A practical guide to programmatic SEO
Learn how to generate organic Google search traffic with content created using programmatic SEO.
I've been building websites powered by programmatic SEO for the last 3 years, and my portfolio generates about 3m+ page views per month.
For me, content creation has always been one of the most painful parts of building and growing websites. The process usually looks something like this:
- Write a content brief/outline
- List a job on Upwork or OnlineJobs.ph
- Sift through 50+ applications
- Hire 5-10 writers on a trial
- Pick the top 1-2 to train further
- Repeat the process when one of the writers disappears
I’ve had great success building a content machine like that but, for a solo builder, it’s a lot to manage across a growing network of sites.
Enter programmatic SEO.
Table of Contents
With programmatic SEO, I can generate a lot of organic search traffic from Google with 100, 1000, even 10k+ pages of content created without writers.
(And before you ask, no, this is not spam. Many of the biggest companies in the world use programmatic SEO too)
Data + programmatic SEO = 🔥📈
I get a lot of questions about how to get started with programmatic SEO, so I decided to write this guide.
One of the first questions is usually about how much traffic you can get or if you can rank using data and templates alone.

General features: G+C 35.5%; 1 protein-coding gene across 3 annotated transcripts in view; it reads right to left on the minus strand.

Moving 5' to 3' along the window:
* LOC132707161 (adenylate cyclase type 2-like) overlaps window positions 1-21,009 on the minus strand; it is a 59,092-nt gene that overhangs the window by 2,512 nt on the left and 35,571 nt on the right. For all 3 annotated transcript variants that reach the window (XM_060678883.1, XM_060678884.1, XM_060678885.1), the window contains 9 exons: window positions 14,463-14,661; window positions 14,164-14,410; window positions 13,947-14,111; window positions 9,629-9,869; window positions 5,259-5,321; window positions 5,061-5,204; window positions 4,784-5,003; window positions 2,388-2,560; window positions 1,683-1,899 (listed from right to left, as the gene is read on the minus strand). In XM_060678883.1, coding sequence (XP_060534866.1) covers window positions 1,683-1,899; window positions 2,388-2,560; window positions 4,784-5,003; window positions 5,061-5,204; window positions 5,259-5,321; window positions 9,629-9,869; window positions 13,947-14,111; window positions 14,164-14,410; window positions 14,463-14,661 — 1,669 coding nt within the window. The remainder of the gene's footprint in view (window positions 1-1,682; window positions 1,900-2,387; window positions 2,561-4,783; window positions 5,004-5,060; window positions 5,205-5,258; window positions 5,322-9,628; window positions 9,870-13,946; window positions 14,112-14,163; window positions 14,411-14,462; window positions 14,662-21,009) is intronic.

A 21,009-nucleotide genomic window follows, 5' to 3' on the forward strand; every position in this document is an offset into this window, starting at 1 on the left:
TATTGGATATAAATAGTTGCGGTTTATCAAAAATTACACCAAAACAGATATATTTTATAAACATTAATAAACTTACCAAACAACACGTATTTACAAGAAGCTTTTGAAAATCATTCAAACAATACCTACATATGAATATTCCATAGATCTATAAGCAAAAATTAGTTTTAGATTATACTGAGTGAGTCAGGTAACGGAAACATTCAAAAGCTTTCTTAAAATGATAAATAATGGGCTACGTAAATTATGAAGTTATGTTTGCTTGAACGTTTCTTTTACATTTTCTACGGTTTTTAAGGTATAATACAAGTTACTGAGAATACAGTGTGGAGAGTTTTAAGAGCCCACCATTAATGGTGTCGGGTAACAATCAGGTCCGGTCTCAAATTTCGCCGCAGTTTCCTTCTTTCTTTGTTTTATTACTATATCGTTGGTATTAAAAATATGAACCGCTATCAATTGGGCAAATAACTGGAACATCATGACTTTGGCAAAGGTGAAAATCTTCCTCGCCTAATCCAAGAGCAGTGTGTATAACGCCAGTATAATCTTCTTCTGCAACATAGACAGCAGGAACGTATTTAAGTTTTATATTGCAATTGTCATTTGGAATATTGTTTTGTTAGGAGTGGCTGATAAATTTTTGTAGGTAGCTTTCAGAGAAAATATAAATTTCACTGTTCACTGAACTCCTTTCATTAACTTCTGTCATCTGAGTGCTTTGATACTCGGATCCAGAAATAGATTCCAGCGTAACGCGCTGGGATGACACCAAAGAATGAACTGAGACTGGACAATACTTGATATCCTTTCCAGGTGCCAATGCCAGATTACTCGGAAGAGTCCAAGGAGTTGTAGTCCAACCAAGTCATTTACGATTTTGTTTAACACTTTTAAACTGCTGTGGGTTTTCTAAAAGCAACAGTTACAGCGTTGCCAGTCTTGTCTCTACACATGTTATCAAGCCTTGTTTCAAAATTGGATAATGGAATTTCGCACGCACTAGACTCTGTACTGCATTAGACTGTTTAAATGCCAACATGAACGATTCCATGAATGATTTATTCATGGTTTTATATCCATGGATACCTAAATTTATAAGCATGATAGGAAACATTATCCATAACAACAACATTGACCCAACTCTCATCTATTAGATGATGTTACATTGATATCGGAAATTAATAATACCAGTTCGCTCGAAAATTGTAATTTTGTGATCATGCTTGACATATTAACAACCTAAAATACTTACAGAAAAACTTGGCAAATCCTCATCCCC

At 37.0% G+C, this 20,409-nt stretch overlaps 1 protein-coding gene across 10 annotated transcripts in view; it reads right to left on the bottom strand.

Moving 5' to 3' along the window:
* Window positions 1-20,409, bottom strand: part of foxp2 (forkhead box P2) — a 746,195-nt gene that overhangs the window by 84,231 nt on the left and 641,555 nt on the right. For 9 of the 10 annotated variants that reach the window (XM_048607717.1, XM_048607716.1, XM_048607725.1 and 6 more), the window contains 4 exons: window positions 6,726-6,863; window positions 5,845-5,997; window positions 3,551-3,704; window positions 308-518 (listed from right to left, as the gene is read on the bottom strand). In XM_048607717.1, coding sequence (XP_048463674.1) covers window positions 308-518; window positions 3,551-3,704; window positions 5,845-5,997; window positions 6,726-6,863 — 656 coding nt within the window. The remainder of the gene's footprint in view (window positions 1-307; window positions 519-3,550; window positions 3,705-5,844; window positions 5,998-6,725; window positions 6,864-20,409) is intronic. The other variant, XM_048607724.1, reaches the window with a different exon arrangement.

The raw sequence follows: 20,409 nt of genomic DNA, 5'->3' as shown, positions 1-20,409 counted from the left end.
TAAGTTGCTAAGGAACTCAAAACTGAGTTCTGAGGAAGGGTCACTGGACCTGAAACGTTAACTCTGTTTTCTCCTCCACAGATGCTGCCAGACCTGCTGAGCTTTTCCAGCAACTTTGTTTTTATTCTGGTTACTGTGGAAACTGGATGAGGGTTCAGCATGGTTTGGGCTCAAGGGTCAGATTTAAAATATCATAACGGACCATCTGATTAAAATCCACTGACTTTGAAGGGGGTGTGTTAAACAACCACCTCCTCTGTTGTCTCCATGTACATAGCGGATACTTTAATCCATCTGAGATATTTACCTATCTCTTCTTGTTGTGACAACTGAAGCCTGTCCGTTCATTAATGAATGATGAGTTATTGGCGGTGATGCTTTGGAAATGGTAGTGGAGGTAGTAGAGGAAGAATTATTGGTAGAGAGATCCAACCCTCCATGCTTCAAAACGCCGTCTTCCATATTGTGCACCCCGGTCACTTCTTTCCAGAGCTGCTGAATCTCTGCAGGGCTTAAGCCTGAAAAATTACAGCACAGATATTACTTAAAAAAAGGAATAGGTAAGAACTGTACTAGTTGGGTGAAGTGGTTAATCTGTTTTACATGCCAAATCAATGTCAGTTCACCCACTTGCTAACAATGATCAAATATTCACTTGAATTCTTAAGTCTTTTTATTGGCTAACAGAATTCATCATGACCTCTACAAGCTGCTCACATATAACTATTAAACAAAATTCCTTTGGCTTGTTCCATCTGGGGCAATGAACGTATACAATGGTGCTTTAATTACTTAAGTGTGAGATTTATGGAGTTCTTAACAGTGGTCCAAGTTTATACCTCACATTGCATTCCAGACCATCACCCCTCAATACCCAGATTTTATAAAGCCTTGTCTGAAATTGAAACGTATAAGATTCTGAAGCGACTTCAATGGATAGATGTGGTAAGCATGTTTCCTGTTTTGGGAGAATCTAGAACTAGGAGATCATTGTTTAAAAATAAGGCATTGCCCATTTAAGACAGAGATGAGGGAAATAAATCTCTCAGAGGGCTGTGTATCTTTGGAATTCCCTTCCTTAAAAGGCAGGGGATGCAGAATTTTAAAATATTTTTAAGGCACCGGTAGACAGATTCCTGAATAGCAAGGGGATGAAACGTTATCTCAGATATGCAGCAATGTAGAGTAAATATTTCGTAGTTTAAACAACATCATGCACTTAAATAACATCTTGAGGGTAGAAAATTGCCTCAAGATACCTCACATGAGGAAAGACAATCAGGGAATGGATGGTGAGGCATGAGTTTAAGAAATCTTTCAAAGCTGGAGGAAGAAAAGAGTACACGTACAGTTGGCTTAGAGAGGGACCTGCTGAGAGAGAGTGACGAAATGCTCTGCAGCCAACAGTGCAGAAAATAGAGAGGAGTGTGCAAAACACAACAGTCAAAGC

Here are some of the stats from my portfolio 👀:
Most of these sites were aged content sites that had been abandoned by the previous owner. I acquired them through cold outreach, and used programmatic SEO to grow them.
Sites 5 and 6 though, were brand new domains registered in May 2021. I built the datasets and sites from scratch, and it took ~1 year to get them to these traffic levels.
Programmatic SEO in a nutshell
So what is programmatc SEO? Put simply, programmatic SEO is a way of generating a large number of blog posts or content on topics people are searching for in Google - you guessed it... programmatically.
There are no code tools available, but IMO you need to use at least some code to really get the most benefit. Hence the term "programmatic".
It's really not that different to normal SEO. You need to:
- Find topics people are searching for
- Create a page that answers that question
The difference with programmatic is that we can do it at scale by using data to find topics that are repeatable, and can be used to answer the question or query people are searching for.
The keywords tend to be less competitive long-tail terms, and because of the volume of pages you can generate, it amounts to a lot of traffic.
For the type of sites I build, I prefer the term "data sites" because I spend as much time collecting and organising data as I do using programmatic SEO to build a site around it.